The subject of rabbinic, cantorial, or chaplaincy sexual boundary violations is unseemly and unsettling. An essay titled "When Melodies, Torah Scholars, and Abuse Collide," raises uncomfortable questions.

     What should we - as a community . . . do with teachings of highly respected Torah scholar[s] who turn out to be pedophiles?

     Sex offenders (and alleged sex offenders) come from all walks of life-some can be gifted and talented, capable of churning out music that makes our soul dance and teachings that make our spirit soar. But what are we to do with the products of their genius if these gifted persons turn out to be pedophiles or are alleged to have committed sex crimes? Does the value of their educational material go to waste? What should we do with their commentaries, some that our rabbunim have been quoting in their own teachings, in their own Musar (moral teachings) and D'vor Torahs?

     This essay also poses this question: "What should we do with Jewish melodies and songs (Nigunim) that became part of our lives, celebrations (simchos), and Shabbos tables, when these melodies were composed by an alleged sexual predator? To be more specific . . . what should we - as a community - do with the songs and music of Shlomo Carlebach?"7

Over the years, hundreds of Shlomo stories have come to light.8 Marcia Cohn Spiegel writes that Carlebach, this "beloved, saintly storyteller and singer sexually abused girls as young as twelve."9

For too long the Jewish community has turned its back on this problem. Therefore, it is guilty of failing to uphold the commandments found in Leviticus 19, warning us about cursing the deaf and placing a stumbling block before the blind.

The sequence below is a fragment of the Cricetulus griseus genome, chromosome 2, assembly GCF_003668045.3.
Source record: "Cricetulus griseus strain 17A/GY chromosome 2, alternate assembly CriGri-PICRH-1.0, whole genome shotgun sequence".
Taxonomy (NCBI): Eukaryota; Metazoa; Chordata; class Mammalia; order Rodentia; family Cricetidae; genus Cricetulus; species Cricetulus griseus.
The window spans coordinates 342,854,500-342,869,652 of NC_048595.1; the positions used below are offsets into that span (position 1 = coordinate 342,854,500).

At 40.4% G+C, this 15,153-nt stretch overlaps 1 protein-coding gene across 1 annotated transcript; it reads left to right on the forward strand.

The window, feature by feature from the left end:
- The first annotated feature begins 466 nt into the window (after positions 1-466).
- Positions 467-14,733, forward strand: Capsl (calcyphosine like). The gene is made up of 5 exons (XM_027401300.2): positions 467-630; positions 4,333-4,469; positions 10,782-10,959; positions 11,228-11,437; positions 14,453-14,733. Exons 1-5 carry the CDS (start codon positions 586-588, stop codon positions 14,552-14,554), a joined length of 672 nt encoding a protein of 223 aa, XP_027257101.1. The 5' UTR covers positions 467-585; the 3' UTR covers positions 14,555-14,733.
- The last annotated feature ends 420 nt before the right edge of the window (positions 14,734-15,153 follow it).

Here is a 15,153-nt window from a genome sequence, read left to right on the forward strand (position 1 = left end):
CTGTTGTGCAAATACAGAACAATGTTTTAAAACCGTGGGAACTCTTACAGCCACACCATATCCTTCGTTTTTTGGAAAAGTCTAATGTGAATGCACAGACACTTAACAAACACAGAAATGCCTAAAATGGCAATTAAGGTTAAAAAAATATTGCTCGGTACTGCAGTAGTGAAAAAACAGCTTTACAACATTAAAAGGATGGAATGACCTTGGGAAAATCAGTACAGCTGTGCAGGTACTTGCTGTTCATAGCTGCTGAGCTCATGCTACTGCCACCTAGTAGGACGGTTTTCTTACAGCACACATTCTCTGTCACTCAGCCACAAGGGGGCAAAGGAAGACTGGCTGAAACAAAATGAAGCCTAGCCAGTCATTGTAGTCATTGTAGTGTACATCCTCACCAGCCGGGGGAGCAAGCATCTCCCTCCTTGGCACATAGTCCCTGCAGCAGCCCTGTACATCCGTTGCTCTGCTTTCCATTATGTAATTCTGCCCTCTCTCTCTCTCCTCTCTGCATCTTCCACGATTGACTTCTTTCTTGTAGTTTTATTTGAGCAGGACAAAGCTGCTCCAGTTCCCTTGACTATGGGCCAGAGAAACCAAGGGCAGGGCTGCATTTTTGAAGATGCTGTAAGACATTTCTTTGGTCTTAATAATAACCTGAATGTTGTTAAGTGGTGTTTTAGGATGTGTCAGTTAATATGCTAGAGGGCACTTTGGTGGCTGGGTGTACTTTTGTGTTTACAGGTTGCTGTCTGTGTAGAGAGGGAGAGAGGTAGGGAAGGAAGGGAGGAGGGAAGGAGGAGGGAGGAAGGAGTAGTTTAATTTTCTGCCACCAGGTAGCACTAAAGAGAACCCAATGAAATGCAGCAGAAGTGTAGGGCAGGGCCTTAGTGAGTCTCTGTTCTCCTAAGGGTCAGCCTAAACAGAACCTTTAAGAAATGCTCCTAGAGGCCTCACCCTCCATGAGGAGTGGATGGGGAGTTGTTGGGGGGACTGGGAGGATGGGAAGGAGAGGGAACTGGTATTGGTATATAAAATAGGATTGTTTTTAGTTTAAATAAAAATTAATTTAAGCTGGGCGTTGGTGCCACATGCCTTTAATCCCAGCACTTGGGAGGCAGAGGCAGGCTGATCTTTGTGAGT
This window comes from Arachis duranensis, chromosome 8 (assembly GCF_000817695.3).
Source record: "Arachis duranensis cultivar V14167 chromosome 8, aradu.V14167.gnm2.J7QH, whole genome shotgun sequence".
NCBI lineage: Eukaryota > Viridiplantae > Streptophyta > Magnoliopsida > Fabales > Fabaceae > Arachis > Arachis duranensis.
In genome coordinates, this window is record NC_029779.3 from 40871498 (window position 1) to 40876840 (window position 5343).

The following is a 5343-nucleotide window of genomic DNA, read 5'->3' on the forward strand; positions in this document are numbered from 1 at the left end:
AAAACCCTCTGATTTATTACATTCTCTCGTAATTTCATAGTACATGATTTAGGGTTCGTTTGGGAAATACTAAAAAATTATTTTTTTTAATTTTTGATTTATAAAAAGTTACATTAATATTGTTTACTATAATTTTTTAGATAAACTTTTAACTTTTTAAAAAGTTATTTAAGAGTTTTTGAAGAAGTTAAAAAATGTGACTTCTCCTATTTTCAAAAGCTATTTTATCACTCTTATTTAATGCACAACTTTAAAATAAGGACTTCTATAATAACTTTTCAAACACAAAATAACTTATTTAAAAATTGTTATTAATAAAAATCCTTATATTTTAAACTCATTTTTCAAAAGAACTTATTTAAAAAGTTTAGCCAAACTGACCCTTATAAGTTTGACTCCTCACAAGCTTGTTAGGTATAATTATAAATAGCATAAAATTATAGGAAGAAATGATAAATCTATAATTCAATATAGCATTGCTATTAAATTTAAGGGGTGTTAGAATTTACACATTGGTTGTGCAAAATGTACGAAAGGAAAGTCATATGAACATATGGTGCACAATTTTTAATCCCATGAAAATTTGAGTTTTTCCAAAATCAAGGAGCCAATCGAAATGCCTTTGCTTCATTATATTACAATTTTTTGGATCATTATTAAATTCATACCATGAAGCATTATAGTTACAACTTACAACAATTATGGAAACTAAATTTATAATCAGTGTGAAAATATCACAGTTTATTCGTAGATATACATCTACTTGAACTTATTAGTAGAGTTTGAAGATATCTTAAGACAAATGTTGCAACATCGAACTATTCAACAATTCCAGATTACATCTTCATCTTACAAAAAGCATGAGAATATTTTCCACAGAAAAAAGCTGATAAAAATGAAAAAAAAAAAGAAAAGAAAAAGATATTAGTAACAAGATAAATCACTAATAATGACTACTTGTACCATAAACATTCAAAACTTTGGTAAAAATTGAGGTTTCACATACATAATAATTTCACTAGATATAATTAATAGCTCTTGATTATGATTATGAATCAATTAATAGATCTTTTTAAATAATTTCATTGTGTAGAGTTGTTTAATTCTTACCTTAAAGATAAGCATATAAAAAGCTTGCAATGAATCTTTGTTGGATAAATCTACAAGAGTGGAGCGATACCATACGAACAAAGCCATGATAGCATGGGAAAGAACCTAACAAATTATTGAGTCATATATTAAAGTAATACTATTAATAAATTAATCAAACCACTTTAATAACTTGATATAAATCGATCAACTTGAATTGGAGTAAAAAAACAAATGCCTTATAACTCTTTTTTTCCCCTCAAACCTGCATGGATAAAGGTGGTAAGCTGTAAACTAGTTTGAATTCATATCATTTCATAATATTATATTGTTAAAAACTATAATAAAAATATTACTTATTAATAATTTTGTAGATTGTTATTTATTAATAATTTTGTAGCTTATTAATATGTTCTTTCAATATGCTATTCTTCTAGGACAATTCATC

Regrettably, there are examples in sacred Jewish writings where the Jewish community has turned a blind eye to the abuse of sexual boundaries. No less a personage than King David - from whom Jewish tradition say the Messianic line will come - abuses his power as ruler and takes Bathsheba into his bed. He arranges that Bathsheba's husband Uriah, will meet his death in battle. Chastised by the prophet Nathan, David claims he regrets his actions, but it is the child of that illicit union, that bears the burden. David's reputation is virtually unsullied (2 Samuel 12).

In the next generation, David's son Amnon lusts after his half-sister Tamar, and ends up raping her. When David learns about it, he does nothing to punish his son. Finally, Tamar's brother Absalom takes matters into his own hands and kills Amnon (2 Samuel 13.)

In the Apocrypha, in the story of Susanna, the Jewish community is willing believe the words of the two Jewish elders, and would have put innocent Susanna to death, had she not been saved by the intervention of Daniel. In that instance, the Jewish community does exact retribution from these predators.

  2004 David J. Zucker

Back Next


Powered by WareFore Analysis